Purified TsFpn was mixed with the 11F9 Fab at 1:1.1 molar ratio and incubated 30 min on ice. The complex was then concentrated to 3–6 mg/ml (Amicon 100 kDa cutoff, Millipore) and loaded onto a size-exclusion column equilibrated with 20 mM HEPES, pH 7.5, 150 mM NaCl, 1 mM n-dodecyl-β-d-maltoside (DDM, Anatrace). The TsFpn-Fab complex was used in the ITC measurement of Co2+ binding and in nanodisc reconstitution for cryo-EM grid preparations.

### Nanodisc reconstitution

MSP1D1 was expressed and purified following an established protocol39. For lipid preparation, 1-palmitoyl-2-oleoyl-sn-glycero-3-phospho-(1′-rac)-choline (POPC, Avanti Polar Lipids), 1-palmitoyl-2-oleoyl-sn-glycero-3-phospho-(1’-rac)-ethanolamine (POPE, Avanti Polar Lipids) and 1-palmitoyl-2-oleoyl-sn-glycero-3-phospho-(1′-rac)-glycerol (POPG, Avanti Polar Lipids) were mixed at a molar ratio of 3:1:1, dried under Argon and resuspended with 14 mM DDM40. For nanodisc reconstitution, TsFpn, Fab of 11F9, MSP1D1 and lipid mixture were mixed at a molar ratio of 1:(1.1):(2.5):(62.5) and incubated on ice for 1 h. Detergents were removed by incubation with Biobeads SM2 (Bio-Rad) overnight at 4 °C. The protein lipid mixture was loaded onto a size-exclusion column equilibrated with 20 mM HEPES, pH 7.5, 150 mM NaCl. The purified nanodisc elutes at 13.6 ml and was concentrated to 13 mg/ml and incubated with 10 mM CoCl2 or 250 μM human hepcidin (Sigma aldrich) for 30 min before cryo-EM grid preparation.

### Cryo-EM sample preparation and data collection

The cryo grids were prepared using Thermo Fisher Vitrobot Mark IV. The Quantifoil R1.2/1.3 Cu grids were glow-discharged with air for 15 s at 10 mM in a Plasma Cleaner (PELCO EasiGlowTM). Aliquots of 3.5 µl purified TsFpn-Fab in nanodisc were applied to glow-discharged grids. After being blotted with filter paper (Ted Pella, Inc.) for 4.0 s, the grids were plunged into liquid ethane cooled with liquid nitrogen. A total of 1838 micrograph stacks were collected for TsFpn-Fab and 1381 for TsFpn-Fab-hepcidin with SerialEM41 on a Titan Krios at 300 kV equipped with a K2 Summit direct electron detector (Gatan), a Quantum energy filter (Gatan) and a Cs corrector (Thermo Fisher), at a nominal magnification of 105,000× and defocus values from −2.0 µm to −1.2 µm. Each stack was exposed in the super-resolution mode for 5.6 s with an exposing time of 0.175 s per frame, resulting in 32 frames per stack. The total dose rate was about 50 e2 for each stack. The stacks were motion corrected with MotionCor242 and binned 2 fold, resulting in a pixel size of 1.114 Å/pixel. In the meantime, dose weighting was performed43. The defocus values were estimated with Gctf44.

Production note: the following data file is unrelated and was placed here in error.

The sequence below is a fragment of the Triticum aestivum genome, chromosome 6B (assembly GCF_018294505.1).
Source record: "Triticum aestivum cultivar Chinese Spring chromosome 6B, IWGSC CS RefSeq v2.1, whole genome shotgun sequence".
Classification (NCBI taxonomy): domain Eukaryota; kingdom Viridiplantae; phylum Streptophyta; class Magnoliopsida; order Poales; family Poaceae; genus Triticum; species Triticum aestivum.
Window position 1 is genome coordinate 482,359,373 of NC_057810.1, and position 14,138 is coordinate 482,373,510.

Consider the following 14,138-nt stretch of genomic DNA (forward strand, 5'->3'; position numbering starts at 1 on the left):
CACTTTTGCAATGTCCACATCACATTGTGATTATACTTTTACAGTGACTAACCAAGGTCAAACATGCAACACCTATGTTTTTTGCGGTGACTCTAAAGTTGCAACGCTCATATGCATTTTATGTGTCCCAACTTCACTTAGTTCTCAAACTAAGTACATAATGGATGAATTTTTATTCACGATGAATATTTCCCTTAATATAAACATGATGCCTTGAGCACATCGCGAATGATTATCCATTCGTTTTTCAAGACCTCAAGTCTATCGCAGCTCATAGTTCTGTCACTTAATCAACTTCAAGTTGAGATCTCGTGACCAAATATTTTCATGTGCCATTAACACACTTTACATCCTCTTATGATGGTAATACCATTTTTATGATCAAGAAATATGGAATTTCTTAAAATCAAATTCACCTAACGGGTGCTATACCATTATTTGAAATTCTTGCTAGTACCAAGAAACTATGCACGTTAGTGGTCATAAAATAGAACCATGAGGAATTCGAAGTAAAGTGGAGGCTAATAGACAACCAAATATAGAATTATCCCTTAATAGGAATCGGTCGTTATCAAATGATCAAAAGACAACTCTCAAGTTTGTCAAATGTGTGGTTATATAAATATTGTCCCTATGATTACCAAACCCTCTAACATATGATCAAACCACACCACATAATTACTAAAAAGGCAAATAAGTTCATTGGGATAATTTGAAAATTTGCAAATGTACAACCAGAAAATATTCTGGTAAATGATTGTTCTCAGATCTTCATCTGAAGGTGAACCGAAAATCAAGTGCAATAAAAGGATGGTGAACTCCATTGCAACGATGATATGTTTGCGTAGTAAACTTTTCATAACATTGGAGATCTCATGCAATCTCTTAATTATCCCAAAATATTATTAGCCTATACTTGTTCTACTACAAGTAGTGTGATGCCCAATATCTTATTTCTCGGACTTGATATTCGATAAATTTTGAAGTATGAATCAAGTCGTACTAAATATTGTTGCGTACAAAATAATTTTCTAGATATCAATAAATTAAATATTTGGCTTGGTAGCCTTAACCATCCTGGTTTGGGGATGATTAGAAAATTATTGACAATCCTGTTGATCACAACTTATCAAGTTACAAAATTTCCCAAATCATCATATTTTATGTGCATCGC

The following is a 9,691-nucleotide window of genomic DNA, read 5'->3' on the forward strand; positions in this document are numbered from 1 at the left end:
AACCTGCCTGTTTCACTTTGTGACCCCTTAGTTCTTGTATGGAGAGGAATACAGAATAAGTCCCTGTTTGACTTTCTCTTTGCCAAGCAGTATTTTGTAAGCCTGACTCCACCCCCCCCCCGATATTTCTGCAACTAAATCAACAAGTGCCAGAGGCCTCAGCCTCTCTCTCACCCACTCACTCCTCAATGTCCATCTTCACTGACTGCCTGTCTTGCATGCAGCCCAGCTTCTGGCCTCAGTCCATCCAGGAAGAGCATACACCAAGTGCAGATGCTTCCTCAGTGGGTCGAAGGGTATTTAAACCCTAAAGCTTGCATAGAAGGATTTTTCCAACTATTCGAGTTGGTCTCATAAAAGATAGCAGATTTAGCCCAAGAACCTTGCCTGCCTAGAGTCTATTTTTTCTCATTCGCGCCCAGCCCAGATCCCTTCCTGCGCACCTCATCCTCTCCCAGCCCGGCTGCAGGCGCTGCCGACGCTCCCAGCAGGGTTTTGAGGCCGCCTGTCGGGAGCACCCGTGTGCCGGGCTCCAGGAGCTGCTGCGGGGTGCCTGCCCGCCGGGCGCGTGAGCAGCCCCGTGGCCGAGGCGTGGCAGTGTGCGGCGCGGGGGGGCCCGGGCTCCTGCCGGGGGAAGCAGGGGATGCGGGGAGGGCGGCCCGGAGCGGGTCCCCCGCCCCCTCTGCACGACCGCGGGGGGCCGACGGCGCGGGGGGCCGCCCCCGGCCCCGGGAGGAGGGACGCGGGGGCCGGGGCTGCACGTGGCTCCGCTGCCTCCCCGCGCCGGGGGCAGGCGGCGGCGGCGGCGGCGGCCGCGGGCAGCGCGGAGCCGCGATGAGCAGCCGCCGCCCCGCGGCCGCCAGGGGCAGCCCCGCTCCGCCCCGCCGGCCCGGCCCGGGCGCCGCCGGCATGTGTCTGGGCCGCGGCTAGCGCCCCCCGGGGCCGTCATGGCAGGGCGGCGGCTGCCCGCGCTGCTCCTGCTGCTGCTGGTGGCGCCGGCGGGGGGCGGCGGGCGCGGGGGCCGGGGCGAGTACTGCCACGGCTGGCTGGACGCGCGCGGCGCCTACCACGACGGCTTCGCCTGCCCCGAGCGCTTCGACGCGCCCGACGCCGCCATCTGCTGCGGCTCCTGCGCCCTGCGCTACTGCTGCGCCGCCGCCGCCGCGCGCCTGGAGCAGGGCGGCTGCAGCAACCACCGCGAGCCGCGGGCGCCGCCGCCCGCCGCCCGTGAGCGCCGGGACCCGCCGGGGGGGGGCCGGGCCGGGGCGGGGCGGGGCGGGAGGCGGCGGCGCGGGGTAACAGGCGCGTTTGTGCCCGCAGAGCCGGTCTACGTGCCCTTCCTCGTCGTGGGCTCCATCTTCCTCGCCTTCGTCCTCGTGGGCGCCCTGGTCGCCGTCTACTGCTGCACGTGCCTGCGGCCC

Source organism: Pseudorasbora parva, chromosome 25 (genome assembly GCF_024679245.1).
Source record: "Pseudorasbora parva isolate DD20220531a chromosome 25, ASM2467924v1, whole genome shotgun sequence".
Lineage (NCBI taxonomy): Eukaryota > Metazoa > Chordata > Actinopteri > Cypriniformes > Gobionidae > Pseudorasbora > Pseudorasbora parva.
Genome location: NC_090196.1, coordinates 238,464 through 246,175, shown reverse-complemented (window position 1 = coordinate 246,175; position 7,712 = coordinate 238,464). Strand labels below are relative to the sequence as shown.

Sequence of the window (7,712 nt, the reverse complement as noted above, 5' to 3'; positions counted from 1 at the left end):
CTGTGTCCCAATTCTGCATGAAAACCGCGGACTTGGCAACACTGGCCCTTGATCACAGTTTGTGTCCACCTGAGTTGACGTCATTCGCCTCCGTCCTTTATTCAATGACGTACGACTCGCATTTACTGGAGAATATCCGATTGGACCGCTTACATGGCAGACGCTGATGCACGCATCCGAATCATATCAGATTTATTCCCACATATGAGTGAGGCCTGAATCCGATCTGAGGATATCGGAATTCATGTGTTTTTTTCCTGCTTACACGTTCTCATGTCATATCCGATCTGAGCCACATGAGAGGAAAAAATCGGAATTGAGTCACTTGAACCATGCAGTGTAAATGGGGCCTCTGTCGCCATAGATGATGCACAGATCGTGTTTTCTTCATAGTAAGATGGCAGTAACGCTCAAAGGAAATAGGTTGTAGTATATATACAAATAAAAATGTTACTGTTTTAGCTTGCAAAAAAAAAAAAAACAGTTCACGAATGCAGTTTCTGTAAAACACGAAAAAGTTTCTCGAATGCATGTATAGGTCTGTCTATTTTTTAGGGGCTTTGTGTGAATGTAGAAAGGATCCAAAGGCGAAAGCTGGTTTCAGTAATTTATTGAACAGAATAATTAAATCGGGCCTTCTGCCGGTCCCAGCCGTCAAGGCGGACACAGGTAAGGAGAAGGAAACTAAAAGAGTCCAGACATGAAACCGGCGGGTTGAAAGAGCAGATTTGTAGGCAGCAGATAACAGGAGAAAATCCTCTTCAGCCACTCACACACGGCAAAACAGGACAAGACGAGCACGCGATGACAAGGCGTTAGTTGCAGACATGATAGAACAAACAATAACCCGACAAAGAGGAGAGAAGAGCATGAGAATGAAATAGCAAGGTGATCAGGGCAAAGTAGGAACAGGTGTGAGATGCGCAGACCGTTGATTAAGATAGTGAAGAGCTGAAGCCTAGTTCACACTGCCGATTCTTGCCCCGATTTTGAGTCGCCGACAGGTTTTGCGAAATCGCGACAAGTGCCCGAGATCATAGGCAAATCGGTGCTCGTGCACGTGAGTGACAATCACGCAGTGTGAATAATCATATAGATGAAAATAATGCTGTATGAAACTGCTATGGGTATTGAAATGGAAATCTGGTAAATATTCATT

### Cryo-EM data processing

For the TsFpn-Fab dataset, a total of 1,246,999 particles were automatically picked with RELION 2.145,46,47. After 2D classification, a total of 946,473 particles were selected and subject to a global angular search 3D classification with one class and 40 iterations. The outputs of the 35th–40th iterations were subjected to local angular search 3D classification with four classes separately. A total of 571,511 particles were selected by combining the good classes of the local angular search 3D classification. After handedness correction, a skip-align classification procedure was performed to further classify good particles, yielding a total of 215,752 particles, which resulted into a reconstruction with an overall resolution of 3.1 Å after 3D auto-refinement with an adapted mask. The resolution of the map was further improved to 3.0 Å after Bayesian polishing48.

For the TsFpn-Fab-hepcidin dataset, a total of 2,279,202 particles were automatically picked with RELION 2.145,46,47. After 2D classification, a total of 540,037 particles were selected and subject to 5 rounds of a multi-reference global search 3D classification with 4 class and 40 iterations. The outputs of the 35th–40th iterations of the last round containing 313,890 particles were subjected to local angular search 3D classification with four classes separately. A total of 214,136 particles were selected by combining the good classes of the local angular search 3D classification. After handedness correction and Bayesian polishing, 3D auto refinement with an adapted mask yielded a reconstruction with an overall resolution of 3.2 Å. After postprocessing, the resolution of the final map is 3.4 Å, probably because this dataset has slight orientation preference.